From: James Crouse
The credit here belongs almost entirely to Larry, for sharing the information with us as it comes to his attention. I thought a few others, including those who write/edit the various CB newsletters/journals, might enjoy Doug's comments also. I recall that he made an interesting presentation at an OHBA meeting on this subject (old CB construction methods).
----- Forwarded Message ----
From: Doug Kramer
To: James Crouse
Sent: Mon, May 3, 2010 7:44:45 PM
Subject: the Moscow CB, now and then
Just a quick note to thank you so much for keeping me, and all of us, so well informed as history is remade in Moscow. I really do appreciate it.
Dan's method, with the big cranes, is obviously the best way to go this these days. But the skillful touch of his hands and eyes is still there on each piece of timber, just like that of the Kennedy family over 100 years ago. Most of the timber cutter's "fingerprints" on the wood may now be from the neat-patterned marks of small blades in rows on a steel band or a saw chain, in contrast to the wider and a little more random lines from the handheld chisel or the manpowered adz of yesterday. But for Dan and his crew, it's still a labor of love. Wood makes you think first, maybe even twice as they say, before you act. There's no welding a little back in place to try again. So it's just as special to the Colloms as the Kennedys. Maybe even more so today. There's not nearly so much of it around.
You can bet for sure that, even knowing the Kennedys had to get to the job site with horses, if they had had chainsaws, they would have used them. A lot. And big cranes, too.
As I mention the big cranes, I had to think back over my several years of research lately as I have tried to learn about the methods of construction used in the days of the Kennedys in Rush County, Indiana, of E. S. Sherman, here in Preble County, Ohio, and the many other 19th century bridge builders. There was lots of lightweight and well braced timber false work, all across the river, or maybe a span at a time here, with the unpredictable Flat Rock tamed and squeezed a little bit to hopefully flow on the other side for a while during construction of one span. One or two gin poles to raise up the heavy stuff. Certainly every bit as carefully positioned as Dan did for his cranes. Carefully planned and organized. Each lift, each timber and each notch thought out well in advance, and carefully measured. Twice, I'll bet.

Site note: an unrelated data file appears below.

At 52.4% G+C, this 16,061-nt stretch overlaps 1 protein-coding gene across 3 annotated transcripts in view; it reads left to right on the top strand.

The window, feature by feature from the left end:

I've tried many times, including asking even there in Moscow, to find old photographs of the construction phases of the early covered bridges. But as one of Dan's old timer Parke County neighbors reminded me, it was just common timber construction back then, like so many barns going up in the neighborhoods around. Nothing newsworthy, really, so rarely were pictures taken. It was a road, for heaven's sake, not the president coming to town.
So thanks again, Jim. By recording the present, you have helped us to revive and appreciate the past, also. I may try to attach one of the old photos I have found, showing the old ways. As I have said when I have presented these to some groups, the methods are a lot different now, but the people not much different at all. The care, the organizing, the teamwork, and even the wood, is pretty much the same. As my grandkids say (I think), how cool is that!
Douglas E. Kramer
Kramer & Associates, LLC
[Our thanks to James Crouse for forwarding this story - Ed.]